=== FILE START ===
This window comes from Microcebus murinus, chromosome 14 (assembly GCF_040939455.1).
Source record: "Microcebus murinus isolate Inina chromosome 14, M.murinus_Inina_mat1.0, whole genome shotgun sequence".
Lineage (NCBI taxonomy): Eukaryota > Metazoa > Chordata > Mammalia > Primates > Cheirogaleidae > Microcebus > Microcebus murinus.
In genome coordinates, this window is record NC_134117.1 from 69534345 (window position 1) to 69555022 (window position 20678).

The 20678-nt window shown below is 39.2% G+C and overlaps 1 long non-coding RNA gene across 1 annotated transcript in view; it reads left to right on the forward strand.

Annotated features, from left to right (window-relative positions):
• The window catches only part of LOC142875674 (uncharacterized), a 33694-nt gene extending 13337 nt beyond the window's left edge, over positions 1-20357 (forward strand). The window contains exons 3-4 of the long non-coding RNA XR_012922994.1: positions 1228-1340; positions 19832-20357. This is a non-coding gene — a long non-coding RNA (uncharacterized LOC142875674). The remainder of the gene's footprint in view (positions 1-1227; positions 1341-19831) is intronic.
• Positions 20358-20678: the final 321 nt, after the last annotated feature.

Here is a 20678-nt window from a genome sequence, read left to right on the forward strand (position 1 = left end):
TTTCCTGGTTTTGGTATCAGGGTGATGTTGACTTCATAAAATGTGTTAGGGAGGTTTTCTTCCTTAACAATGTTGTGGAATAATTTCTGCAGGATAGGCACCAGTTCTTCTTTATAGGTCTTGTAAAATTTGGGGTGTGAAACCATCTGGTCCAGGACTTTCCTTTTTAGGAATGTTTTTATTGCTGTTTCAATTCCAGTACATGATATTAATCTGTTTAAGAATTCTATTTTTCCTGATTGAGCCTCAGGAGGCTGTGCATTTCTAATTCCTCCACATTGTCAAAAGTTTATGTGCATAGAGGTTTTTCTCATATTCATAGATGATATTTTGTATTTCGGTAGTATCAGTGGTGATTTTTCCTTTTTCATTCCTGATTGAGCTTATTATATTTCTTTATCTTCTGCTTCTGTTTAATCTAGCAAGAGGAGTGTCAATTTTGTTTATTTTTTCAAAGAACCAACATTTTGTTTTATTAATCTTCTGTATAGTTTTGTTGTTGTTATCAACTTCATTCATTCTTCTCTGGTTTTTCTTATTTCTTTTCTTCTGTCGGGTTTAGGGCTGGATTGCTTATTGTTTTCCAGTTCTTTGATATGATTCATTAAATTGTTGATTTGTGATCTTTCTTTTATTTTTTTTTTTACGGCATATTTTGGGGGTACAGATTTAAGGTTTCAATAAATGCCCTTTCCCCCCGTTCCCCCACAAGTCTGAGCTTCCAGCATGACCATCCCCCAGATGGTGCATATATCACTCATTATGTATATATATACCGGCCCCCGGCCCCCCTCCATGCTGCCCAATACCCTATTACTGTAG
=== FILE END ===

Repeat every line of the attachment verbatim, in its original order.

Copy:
This window comes from Microcebus murinus, chromosome 14 (assembly GCF_040939455.1).
Source record: "Microcebus murinus isolate Inina chromosome 14, M.murinus_Inina_mat1.0, whole genome shotgun sequence".
Lineage (NCBI taxonomy): Eukaryota > Metazoa > Chordata > Mammalia > Primates > Cheirogaleidae > Microcebus > Microcebus murinus.
In genome coordinates, this window is record NC_134117.1 from 69534345 (window position 1) to 69555022 (window position 20678).

The 20678-nt window shown below is 39.2% G+C and overlaps 1 long non-coding RNA gene across 1 annotated transcript in view; it reads left to right on the forward strand.

Annotated features, from left to right (window-relative positions):
• The window catches only part of LOC142875674 (uncharacterized), a 33694-nt gene extending 13337 nt beyond the window's left edge, over positions 1-20357 (forward strand). The window contains exons 3-4 of the long non-coding RNA XR_012922994.1: positions 1228-1340; positions 19832-20357. This is a non-coding gene — a long non-coding RNA (uncharacterized LOC142875674). The remainder of the gene's footprint in view (positions 1-1227; positions 1341-19831) is intronic.
• Positions 20358-20678: the final 321 nt, after the last annotated feature.

Here is a 20678-nt window from a genome sequence, read left to right on the forward strand (position 1 = left end):
TTTCCTGGTTTTGGTATCAGGGTGATGTTGACTTCATAAAATGTGTTAGGGAGGTTTTCTTCCTTAACAATGTTGTGGAATAATTTCTGCAGGATAGGCACCAGTTCTTCTTTATAGGTCTTGTAAAATTTGGGGTGTGAAACCATCTGGTCCAGGACTTTCCTTTTTAGGAATGTTTTTATTGCTGTTTCAATTCCAGTACATGATATTAATCTGTTTAAGAATTCTATTTTTCCTGATTGAGCCTCAGGAGGCTGTGCATTTCTAATTCCTCCACATTGTCAAAAGTTTATGTGCATAGAGGTTTTTCTCATATTCATAGATGATATTTTGTATTTCGGTAGTATCAGTGGTGATTTTTCCTTTTTCATTCCTGATTGAGCTTATTATATTTCTTTATCTTCTGCTTCTGTTTAATCTAGCAAGAGGAGTGTCAATTTTGTTTATTTTTTCAAAGAACCAACATTTTGTTTTATTAATCTTCTGTATAGTTTTGTTGTTGTTATCAACTTCATTCATTCTTCTCTGGTTTTTCTTATTTCTTTTCTTCTGTCGGGTTTAGGGCTGGATTGCTTATTGTTTTCCAGTTCTTTGATATGATTCATTAAATTGTTGATTTGTGATCTTTCTTTTATTTTTTTTTTTACGGCATATTTTGGGGGTACAGATTTAAGGTTTCAATAAATGCCCTTTCCCCCCGTTCCCCCACAAGTCTGAGCTTCCAGCATGACCATCCCCCAGATGGTGCATATATCACTCATTATGTATATATATACCGGCCCCCGGCCCCCCTCCATGCTGCCCAATACCCTATTACTGTAG